NDT presents IN/WITH/IN at Amare in The Hague and on tour

Marco Goecke’s 2022 I Love You, Ghosts. Photo by and © Rahi Rezvan

I have been a fan of Nederlands Dans Theater for more years than I care to remember. I had seen them in London long before I came to live in Holland. So, the announcement of a new season is always eagerly awaited and its opening night creates a frisson of excitement which is almost tangible. Last night at The Hague’s Amare NDT opened their 2023/24 season with In/With/In – three pieces, two of which were world premières.

The performance got under way with a reprise of Marco Goecke’s 2022 I Love You, Ghosts, a rather sombre, macabre even, event with lots of black and chiaroscuro. The opening music, Harry Belafonte singing the soothing Try to Remember from the 1960 musical The Fantasticks, augured perhaps a sentimental journey, but this turned out not to be.

Goecke’s piece, as the title might suggest, turned into an almost Hitchcockian thriller with a suitable orchestral score that created tension and anticipation. There were moments when it was quite scary with the dancers screaming and uttering other vocal contortions. The appearance of an almost robotic mysterious character, added another menacing dimension. The piece was resolved when sentimentality returned to the strains of Danny Boy.

For the first of the evening’s two premières, The Point Being, the curtain slowly rose to reveal a smoke filled stage and what appeared to be an almost primitive religious ritual taking place. A lone girl moved in the shadows in what at first appeared to be a circle of rocks, but which turned out to be crouching dancers, while upstage stood a brightly lit, god-like figure. Imre and Marne van Opstal’s new work was very much a multi-disciplinary piece, enhanced by outstanding décor by the Amsterdam design team Drift and, as usual, brilliant lighting by Tom Visser. The original music by Amos Ben-Tal was an important factor in what was, for me, by far the best piece of the evening. It was mainly solo or duet work but towards the end the ensemble marching backwards and forwards, up and down in formation was thrilling.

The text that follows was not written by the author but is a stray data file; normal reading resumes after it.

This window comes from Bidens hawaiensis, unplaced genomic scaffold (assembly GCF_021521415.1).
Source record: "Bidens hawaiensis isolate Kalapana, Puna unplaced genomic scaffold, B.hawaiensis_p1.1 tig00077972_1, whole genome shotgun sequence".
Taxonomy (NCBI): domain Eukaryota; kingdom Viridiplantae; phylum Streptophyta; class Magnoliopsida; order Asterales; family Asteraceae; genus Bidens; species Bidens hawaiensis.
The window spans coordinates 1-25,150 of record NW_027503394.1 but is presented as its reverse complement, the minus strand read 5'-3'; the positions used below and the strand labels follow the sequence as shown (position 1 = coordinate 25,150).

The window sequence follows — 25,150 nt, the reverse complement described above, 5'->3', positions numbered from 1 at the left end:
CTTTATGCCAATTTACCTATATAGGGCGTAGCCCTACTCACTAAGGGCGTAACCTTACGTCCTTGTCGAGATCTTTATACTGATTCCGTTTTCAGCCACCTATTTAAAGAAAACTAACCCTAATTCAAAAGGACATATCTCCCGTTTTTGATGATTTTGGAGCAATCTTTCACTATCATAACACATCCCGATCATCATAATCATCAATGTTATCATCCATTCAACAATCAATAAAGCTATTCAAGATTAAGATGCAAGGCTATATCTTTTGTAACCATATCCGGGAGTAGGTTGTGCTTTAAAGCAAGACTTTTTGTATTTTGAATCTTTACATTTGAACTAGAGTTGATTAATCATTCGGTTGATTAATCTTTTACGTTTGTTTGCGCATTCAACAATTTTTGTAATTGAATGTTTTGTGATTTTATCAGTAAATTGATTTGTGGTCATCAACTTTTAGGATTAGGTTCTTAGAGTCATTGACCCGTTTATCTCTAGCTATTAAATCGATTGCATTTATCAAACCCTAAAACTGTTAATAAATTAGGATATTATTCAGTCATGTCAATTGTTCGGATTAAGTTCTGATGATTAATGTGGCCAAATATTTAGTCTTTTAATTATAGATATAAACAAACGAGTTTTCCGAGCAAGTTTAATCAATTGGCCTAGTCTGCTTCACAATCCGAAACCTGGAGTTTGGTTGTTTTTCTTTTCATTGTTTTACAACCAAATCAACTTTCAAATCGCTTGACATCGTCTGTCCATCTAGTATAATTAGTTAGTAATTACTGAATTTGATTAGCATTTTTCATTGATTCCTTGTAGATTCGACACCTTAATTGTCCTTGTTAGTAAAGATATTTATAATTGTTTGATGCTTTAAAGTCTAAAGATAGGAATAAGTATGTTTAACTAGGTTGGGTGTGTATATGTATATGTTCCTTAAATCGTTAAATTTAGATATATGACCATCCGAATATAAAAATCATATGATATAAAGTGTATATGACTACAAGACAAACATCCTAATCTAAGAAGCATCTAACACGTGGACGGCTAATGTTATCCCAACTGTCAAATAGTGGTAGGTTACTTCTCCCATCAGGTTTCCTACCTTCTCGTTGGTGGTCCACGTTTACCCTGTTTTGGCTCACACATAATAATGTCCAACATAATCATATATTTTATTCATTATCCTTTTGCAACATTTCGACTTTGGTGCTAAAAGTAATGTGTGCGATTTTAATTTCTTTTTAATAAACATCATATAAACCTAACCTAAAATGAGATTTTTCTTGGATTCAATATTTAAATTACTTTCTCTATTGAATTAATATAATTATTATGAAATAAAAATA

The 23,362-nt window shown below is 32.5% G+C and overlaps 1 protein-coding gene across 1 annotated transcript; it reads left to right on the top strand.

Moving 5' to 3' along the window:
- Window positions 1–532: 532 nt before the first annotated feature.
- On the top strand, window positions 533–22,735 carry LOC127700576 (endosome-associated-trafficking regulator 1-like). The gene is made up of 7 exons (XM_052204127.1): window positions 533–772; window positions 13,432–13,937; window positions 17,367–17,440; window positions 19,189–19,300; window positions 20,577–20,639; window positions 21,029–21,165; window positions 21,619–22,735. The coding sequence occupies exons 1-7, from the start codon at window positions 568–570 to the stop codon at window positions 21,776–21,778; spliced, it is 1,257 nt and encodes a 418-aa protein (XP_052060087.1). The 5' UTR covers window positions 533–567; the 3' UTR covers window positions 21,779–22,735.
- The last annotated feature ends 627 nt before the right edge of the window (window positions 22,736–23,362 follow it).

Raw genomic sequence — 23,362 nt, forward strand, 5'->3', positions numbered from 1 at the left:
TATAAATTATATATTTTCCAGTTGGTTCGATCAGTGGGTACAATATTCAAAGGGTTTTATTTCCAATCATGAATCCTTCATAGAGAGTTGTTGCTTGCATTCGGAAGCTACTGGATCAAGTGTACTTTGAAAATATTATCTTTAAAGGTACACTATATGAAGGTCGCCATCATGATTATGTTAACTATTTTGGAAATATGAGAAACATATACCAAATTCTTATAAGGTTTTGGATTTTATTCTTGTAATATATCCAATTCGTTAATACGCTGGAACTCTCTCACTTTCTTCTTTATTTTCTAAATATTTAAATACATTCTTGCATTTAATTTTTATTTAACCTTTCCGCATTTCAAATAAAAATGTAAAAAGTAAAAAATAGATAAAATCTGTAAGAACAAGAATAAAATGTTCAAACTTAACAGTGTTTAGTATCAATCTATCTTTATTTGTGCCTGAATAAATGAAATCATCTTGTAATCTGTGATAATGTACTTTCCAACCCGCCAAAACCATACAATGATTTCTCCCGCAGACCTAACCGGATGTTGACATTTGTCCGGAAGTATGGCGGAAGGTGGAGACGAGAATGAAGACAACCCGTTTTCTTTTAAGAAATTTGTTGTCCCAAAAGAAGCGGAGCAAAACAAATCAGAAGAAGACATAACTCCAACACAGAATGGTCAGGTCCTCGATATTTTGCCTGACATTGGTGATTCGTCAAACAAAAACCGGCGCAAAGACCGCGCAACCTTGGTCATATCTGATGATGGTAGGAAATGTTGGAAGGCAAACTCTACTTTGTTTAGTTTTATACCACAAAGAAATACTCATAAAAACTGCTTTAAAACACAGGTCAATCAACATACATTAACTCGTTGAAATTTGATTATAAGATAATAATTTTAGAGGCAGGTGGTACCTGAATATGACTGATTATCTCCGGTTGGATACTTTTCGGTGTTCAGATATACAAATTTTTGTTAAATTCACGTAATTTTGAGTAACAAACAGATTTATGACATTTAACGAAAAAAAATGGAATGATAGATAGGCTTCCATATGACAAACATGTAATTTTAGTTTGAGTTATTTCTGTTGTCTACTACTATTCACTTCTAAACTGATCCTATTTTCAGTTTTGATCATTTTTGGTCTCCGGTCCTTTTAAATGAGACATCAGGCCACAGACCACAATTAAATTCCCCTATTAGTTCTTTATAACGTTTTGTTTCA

Tao Ye’s 15 was a total ensemble piece with the . . . err . . . fifteen dancers working flat out in unison for twenty-five minutes in what must have been one of the most demanding and difficult pieces they had ever undertaken. Dressed in just baggy black Japanese style trousers they, in an ever moving unrelenting triangle configuration, never paused. With a mesmerising soundtrack by Xiao He and atmospheric lighting by Ellen Ruge the concept and presentation was breath-taking and, on the face of it, brilliant. However, at times it was quite ragged with one dancer in particular way-off the beat for most of the time.

Nevertheless, this was, as we have rightly come to expect, an out-standing evening of contemporary dance by the world class NDT.     Michael Hasted  22nd September 2023

In/With/In continues at the Amare and on tour until 10th November.